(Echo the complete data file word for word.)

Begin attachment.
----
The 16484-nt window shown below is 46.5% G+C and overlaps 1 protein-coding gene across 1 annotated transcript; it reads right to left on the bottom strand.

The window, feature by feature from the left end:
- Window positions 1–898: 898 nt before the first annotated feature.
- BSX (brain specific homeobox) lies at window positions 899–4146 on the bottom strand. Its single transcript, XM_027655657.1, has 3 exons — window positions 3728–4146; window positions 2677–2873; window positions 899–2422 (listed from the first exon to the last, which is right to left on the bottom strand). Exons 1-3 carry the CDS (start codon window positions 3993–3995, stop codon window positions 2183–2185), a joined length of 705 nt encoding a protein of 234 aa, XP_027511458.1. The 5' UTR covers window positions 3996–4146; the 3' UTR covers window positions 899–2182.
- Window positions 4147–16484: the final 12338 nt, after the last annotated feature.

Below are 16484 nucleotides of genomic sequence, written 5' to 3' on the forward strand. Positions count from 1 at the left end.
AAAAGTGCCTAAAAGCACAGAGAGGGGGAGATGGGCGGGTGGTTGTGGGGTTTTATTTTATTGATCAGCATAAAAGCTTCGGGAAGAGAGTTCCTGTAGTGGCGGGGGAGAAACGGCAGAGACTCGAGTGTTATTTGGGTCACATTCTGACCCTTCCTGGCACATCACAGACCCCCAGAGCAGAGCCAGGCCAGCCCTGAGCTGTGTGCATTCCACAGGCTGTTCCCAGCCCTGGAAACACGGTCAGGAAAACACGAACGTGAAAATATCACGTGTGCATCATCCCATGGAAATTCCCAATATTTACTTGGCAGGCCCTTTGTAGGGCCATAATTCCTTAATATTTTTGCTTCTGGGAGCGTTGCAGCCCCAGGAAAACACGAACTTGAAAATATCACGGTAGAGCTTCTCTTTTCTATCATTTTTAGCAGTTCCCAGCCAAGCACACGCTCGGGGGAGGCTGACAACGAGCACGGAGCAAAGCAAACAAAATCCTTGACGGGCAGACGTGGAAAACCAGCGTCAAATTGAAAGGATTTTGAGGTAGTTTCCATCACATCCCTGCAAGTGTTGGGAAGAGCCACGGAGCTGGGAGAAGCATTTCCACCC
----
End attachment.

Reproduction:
The 16484-nt window shown below is 46.5% G+C and overlaps 1 protein-coding gene across 1 annotated transcript; it reads right to left on the bottom strand.

The window, feature by feature from the left end:
- Window positions 1–898: 898 nt before the first annotated feature.
- BSX (brain specific homeobox) lies at window positions 899–4146 on the bottom strand. Its single transcript, XM_027655657.1, has 3 exons — window positions 3728–4146; window positions 2677–2873; window positions 899–2422 (listed from the first exon to the last, which is right to left on the bottom strand). Exons 1-3 carry the CDS (start codon window positions 3993–3995, stop codon window positions 2183–2185), a joined length of 705 nt encoding a protein of 234 aa, XP_027511458.1. The 5' UTR covers window positions 3996–4146; the 3' UTR covers window positions 899–2182.
- Window positions 4147–16484: the final 12338 nt, after the last annotated feature.

Below are 16484 nucleotides of genomic sequence, written 5' to 3' on the forward strand. Positions count from 1 at the left end.
AAAAGTGCCTAAAAGCACAGAGAGGGGGAGATGGGCGGGTGGTTGTGGGGTTTTATTTTATTGATCAGCATAAAAGCTTCGGGAAGAGAGTTCCTGTAGTGGCGGGGGAGAAACGGCAGAGACTCGAGTGTTATTTGGGTCACATTCTGACCCTTCCTGGCACATCACAGACCCCCAGAGCAGAGCCAGGCCAGCCCTGAGCTGTGTGCATTCCACAGGCTGTTCCCAGCCCTGGAAACACGGTCAGGAAAACACGAACGTGAAAATATCACGTGTGCATCATCCCATGGAAATTCCCAATATTTACTTGGCAGGCCCTTTGTAGGGCCATAATTCCTTAATATTTTTGCTTCTGGGAGCGTTGCAGCCCCAGGAAAACACGAACTTGAAAATATCACGGTAGAGCTTCTCTTTTCTATCATTTTTAGCAGTTCCCAGCCAAGCACACGCTCGGGGGAGGCTGACAACGAGCACGGAGCAAAGCAAACAAAATCCTTGACGGGCAGACGTGGAAAACCAGCGTCAAATTGAAAGGATTTTGAGGTAGTTTCCATCACATCCCTGCAAGTGTTGGGAAGAGCCACGGAGCTGGGAGAAGCATTTCCACCC